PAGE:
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literature on Chlamydia trachomatis and BPS/IC

ESSIC uses the name bladder pain syndrome (BPS) instead of interstitial cystitis (IC) and/or painful bladder syndrome (PBS):
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  • Screening for chlamydial infection: are we doing enough?
    Miller WC. Lancet 2005;365:456-8
    Chlamydia trachomatis is the most common bacterial sexually transmitted infection
    • in women, chlamydial infection causes significant reproductive-tract morbidity, including pelvic inflammatory disease, tubal infertility, ectopic pregnancy, and chronic pelvic pain; in men, chlamydia has also been implicated in infertility
  • Sexually active adolescents and young adults: a high-risk group for Chlamydia trachomatis infection.
    Bavastrelli M, Midulla M, Rossi D, et al. J Travel Med 1998;5:57-60
    • 130 sexually active young subjects were studied, aged 14-25 years, all living in the Rome, Italy, urban area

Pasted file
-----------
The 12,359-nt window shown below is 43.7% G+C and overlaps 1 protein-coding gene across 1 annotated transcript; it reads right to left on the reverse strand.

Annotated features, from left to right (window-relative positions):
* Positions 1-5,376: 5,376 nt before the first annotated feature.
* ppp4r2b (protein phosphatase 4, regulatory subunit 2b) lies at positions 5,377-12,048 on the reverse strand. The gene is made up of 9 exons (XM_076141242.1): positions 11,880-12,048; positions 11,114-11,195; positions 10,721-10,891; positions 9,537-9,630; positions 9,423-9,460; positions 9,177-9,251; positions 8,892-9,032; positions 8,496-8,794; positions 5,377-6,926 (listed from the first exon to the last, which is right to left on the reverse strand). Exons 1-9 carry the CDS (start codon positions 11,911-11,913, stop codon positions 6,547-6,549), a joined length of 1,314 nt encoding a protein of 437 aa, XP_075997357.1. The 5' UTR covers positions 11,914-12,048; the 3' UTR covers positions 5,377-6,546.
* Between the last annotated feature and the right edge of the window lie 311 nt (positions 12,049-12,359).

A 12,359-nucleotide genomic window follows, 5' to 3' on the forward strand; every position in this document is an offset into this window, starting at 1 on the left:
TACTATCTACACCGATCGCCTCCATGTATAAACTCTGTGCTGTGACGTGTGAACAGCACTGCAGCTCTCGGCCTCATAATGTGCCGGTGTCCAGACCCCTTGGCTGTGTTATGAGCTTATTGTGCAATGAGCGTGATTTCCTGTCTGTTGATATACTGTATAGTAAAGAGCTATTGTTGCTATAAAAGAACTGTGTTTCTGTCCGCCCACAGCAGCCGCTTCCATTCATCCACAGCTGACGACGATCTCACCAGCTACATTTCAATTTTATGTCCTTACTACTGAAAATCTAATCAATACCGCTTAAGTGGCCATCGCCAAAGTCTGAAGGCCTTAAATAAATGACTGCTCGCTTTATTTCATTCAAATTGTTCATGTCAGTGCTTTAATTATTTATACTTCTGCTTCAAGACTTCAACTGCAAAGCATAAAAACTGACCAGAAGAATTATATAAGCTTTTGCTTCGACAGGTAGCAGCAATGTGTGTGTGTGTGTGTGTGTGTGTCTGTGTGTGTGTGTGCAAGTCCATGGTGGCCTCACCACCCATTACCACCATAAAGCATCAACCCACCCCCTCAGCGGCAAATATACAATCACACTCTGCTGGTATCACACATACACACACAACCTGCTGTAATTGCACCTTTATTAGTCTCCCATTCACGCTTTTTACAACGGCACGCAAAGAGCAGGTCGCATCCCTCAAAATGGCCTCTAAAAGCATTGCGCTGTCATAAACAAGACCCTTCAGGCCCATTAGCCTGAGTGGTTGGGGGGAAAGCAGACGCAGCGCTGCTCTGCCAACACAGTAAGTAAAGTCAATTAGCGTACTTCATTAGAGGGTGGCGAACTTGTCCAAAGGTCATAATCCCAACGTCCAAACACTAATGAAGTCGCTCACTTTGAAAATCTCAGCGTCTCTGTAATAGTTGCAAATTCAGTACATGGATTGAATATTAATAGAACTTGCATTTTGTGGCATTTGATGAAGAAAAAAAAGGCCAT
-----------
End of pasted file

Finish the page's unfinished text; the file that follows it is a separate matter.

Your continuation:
• 30% of the subjects were asymptomatic, and 20.8% of the subjects were infected with Chlamydia trachomatis
    • urethritis/cystitis and vaginal pathology/discharge were the prevalent manifestations of illness among the females, while urethritis was the only clinical condition found in the males
    • the authors conclude that in a series of young subjects, travel abroad, sex with more than one partner, and teen age, combined together, were significant risk factors for the acquisition of Chlamydia trachomatis genitourinary infection
  • Immunohistochemical detection of chlamydial antigens in association with cystitis.
    Shurbaji MS, Dumler JS, Gage WR, et al. Am J Clin Pathol 1990;93:363-6
    • to investigate the etiologic role of Chlamydia trachomatis in cystitis, the authors used the immunoperoxidase technique with a monoclonal antibody against Chlamydia and examined paraffin sections from 36 cases of histologically proven cystitis
    • chlamydial antigens were detected in 12 of these cases
    • underlying inflammation was usually chronic but did not have specific distinguishing features
    • 8 of the Chlamydia-positive biopsies were taken for follow-up of treated carcinoma, 2 were for hematuria, 1 for neurogenic bladder, and 1 for evaluation of sterile pyuria
    • 11 of the 12 positive cases had a history of recent urologic instrumentation, in contrast to only 11 (46%) of 24 negative cases (P<0.02)
    • the authors conclude that (a) Chlamydia trachomatis can ascend the urethra and infect the bladder urothelium; (b) urologic instrumentation enhances the ability of Chlamydia to reach the bladder; (c) Chlamydia trachomatis may play an etiologic role in cystitis.

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